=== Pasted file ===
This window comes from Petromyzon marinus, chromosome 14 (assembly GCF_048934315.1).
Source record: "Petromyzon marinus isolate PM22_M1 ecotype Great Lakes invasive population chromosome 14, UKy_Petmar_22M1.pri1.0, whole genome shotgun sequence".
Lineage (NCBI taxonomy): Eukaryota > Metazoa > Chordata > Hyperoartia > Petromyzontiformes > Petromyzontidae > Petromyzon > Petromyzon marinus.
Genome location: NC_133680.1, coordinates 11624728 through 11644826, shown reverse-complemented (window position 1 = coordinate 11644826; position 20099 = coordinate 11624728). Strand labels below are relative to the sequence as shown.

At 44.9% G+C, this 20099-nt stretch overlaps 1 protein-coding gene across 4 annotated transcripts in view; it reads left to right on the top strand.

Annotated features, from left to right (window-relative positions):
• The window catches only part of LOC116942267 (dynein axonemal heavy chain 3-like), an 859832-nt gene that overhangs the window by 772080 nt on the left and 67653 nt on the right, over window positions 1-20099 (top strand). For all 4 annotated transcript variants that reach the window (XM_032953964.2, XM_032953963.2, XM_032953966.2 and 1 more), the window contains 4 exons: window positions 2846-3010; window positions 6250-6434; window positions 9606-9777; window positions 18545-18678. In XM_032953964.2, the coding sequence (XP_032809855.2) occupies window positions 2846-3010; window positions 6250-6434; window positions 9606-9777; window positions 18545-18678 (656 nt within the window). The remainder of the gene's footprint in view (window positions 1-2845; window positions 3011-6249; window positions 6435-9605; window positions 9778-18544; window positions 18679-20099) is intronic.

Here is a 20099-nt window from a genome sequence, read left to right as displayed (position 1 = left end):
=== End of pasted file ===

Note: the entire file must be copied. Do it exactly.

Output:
This window comes from Petromyzon marinus, chromosome 14 (assembly GCF_048934315.1).
Source record: "Petromyzon marinus isolate PM22_M1 ecotype Great Lakes invasive population chromosome 14, UKy_Petmar_22M1.pri1.0, whole genome shotgun sequence".
Lineage (NCBI taxonomy): Eukaryota > Metazoa > Chordata > Hyperoartia > Petromyzontiformes > Petromyzontidae > Petromyzon > Petromyzon marinus.
Genome location: NC_133680.1, coordinates 11624728 through 11644826, shown reverse-complemented (window position 1 = coordinate 11644826; position 20099 = coordinate 11624728). Strand labels below are relative to the sequence as shown.

At 44.9% G+C, this 20099-nt stretch overlaps 1 protein-coding gene across 4 annotated transcripts in view; it reads left to right on the top strand.

Annotated features, from left to right (window-relative positions):
• The window catches only part of LOC116942267 (dynein axonemal heavy chain 3-like), an 859832-nt gene that overhangs the window by 772080 nt on the left and 67653 nt on the right, over window positions 1-20099 (top strand). For all 4 annotated transcript variants that reach the window (XM_032953964.2, XM_032953963.2, XM_032953966.2 and 1 more), the window contains 4 exons: window positions 2846-3010; window positions 6250-6434; window positions 9606-9777; window positions 18545-18678. In XM_032953964.2, the coding sequence (XP_032809855.2) occupies window positions 2846-3010; window positions 6250-6434; window positions 9606-9777; window positions 18545-18678 (656 nt within the window). The remainder of the gene's footprint in view (window positions 1-2845; window positions 3011-6249; window positions 6435-9605; window positions 9778-18544; window positions 18679-20099) is intronic.

Here is a 20099-nt window from a genome sequence, read left to right as displayed (position 1 = left end):